Phonenews has put up an interesting post about Android, which dispelled some misconceptions I had about the OS. I knew the apps were Java based, but did not know developers did not really have the option to add native Linux apps, or have deep access to the OS.
Myth #1 – Android Lets You Run Linux Software.
While Androidâ€™s operating system is powered by Linux, all applications run on a modified form of Java, called Dalvik.
So, to be clear, you cannot take your favorite Linux apps and just port them to Android.
Myth #2 – Enabling unsigned code lets you run Linux apps.
Like iPhone, applications have to play by Googleâ€™s rules. Even when you tell an Android phone to run Dalvik applications not approved by Google, there is no option to enable running Linux applications.
Myth #3 – I can just â€œjailbreakâ€ my G1 to run Linux apps.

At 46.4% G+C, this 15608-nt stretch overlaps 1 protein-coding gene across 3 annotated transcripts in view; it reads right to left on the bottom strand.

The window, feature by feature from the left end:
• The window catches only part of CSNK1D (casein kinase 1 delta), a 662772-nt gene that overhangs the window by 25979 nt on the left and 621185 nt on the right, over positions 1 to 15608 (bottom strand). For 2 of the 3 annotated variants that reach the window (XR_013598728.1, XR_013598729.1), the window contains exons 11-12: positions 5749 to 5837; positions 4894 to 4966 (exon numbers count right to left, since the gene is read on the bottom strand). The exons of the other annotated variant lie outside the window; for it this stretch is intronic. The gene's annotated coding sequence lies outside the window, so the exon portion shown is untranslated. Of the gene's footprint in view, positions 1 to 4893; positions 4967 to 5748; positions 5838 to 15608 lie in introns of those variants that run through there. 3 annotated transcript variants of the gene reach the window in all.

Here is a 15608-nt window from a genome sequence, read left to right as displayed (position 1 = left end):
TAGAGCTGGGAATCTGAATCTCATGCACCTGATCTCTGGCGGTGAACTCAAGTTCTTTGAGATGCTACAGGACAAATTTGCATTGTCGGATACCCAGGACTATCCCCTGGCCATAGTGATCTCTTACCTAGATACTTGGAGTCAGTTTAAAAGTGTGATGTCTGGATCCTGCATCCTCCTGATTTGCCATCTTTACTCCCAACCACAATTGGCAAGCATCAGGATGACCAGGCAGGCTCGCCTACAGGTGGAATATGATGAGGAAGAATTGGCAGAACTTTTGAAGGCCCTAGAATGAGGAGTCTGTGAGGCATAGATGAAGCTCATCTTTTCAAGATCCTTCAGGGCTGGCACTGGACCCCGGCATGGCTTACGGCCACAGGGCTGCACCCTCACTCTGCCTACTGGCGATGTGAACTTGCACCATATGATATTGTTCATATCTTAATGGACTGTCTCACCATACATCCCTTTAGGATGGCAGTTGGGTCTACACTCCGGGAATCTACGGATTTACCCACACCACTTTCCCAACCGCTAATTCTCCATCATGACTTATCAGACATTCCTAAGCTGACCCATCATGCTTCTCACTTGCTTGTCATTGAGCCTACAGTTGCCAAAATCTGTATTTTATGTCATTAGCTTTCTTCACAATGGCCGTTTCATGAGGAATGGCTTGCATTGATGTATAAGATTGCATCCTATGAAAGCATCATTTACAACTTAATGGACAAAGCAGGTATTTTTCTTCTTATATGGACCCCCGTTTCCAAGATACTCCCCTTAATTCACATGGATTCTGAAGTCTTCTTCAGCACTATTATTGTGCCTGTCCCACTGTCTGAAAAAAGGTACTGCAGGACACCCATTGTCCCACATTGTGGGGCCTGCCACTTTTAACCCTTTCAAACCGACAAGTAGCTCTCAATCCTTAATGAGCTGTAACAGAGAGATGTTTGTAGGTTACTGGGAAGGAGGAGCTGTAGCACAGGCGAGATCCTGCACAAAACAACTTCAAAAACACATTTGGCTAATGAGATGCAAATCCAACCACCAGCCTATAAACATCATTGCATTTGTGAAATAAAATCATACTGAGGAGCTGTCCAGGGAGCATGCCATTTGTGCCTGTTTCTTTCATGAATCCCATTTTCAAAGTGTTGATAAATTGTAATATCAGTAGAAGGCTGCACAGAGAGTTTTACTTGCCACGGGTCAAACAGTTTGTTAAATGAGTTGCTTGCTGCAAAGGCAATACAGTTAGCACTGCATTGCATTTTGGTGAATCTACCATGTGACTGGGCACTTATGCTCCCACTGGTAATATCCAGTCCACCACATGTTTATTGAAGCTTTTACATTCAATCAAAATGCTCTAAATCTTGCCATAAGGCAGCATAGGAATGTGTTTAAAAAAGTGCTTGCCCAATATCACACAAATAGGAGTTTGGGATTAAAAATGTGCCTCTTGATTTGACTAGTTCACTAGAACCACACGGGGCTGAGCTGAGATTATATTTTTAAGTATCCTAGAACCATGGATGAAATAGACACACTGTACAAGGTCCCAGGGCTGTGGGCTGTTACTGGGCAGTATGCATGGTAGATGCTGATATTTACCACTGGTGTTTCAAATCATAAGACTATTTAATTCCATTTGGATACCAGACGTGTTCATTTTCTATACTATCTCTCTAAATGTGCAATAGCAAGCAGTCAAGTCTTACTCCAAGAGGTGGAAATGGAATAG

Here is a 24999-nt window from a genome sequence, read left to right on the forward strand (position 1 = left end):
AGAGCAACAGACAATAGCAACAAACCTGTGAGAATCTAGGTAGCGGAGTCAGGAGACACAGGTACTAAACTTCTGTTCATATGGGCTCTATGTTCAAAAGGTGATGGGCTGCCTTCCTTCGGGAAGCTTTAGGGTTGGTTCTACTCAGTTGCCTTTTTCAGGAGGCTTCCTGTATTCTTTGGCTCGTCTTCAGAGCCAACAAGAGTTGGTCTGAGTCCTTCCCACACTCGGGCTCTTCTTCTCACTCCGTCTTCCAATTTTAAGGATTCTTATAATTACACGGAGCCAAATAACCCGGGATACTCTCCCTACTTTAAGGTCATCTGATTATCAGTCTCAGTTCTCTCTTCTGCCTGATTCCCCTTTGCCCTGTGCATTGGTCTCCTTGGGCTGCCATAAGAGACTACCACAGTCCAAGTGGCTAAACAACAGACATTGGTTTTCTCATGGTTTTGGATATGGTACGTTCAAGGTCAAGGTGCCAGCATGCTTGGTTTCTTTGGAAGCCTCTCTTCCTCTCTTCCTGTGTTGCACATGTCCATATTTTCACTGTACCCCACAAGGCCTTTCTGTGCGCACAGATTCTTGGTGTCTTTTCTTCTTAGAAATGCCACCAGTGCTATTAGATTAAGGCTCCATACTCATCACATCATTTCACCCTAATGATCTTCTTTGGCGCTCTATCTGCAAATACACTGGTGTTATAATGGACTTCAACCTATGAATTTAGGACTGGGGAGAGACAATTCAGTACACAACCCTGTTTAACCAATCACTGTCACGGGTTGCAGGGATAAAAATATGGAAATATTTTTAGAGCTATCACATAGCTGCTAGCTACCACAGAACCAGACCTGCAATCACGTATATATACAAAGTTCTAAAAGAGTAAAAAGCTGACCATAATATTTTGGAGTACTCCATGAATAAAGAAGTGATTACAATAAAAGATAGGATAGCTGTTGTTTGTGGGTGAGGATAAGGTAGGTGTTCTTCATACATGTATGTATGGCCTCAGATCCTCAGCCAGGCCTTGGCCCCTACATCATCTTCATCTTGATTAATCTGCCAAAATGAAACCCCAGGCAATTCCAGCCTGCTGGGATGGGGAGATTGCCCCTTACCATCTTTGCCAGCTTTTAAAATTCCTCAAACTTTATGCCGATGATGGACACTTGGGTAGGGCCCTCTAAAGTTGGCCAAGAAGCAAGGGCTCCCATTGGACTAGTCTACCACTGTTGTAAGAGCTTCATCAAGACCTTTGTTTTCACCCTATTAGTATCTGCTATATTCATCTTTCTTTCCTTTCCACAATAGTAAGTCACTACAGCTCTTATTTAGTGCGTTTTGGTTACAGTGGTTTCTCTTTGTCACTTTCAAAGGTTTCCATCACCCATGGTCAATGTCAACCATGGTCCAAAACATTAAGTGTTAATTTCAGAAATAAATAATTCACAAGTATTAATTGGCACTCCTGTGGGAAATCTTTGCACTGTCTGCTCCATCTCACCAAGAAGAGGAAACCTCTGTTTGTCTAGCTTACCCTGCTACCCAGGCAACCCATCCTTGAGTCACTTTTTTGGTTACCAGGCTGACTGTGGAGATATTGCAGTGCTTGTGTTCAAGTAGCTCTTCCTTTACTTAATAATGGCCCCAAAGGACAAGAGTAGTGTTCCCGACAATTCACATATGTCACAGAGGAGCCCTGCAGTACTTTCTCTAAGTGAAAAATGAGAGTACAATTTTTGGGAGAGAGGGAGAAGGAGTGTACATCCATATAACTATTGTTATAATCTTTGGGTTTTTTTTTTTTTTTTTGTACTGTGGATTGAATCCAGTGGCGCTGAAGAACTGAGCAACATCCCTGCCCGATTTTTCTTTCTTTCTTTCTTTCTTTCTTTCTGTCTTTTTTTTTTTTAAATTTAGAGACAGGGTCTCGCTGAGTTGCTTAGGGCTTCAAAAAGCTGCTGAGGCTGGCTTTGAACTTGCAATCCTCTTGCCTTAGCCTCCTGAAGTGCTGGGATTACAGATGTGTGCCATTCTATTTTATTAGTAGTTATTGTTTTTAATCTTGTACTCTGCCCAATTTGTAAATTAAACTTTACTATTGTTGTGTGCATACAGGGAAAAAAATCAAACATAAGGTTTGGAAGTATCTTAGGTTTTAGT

Sorry, no such method has been developed to date. While hackers have cooked custom versions of Android to run on select HTC devicesâ€¦ nobody has accomplished that on the G1. Worse, even bypassing any code checksâ€¦ still wouldnâ€™t get past the fact that Android doesnâ€™t want to run Linux applications on the screen.
Myth #4 – Google is just waiting to roll out Linux app support in a few months.
Again, sorry, not true. There are no plans on the table at the OHA to open up Android to Linux apps.
Myth #5 – Google wants to open up Android to Linux.
Google has always existed in a world where Linux played second fiddle to the underlying software. Be it Python-powered Google searches, or Java-powered Dalvik, Google has never appreciated Linux as a runtime.
The above is an excerpt. Read the full article, which includes an active comment thread of Android fans disagreeing with this assessment. Given the above however, it does seem to me however that, in some way, Adroid will remain a less powerful platform than Windows Mobile, open source or not.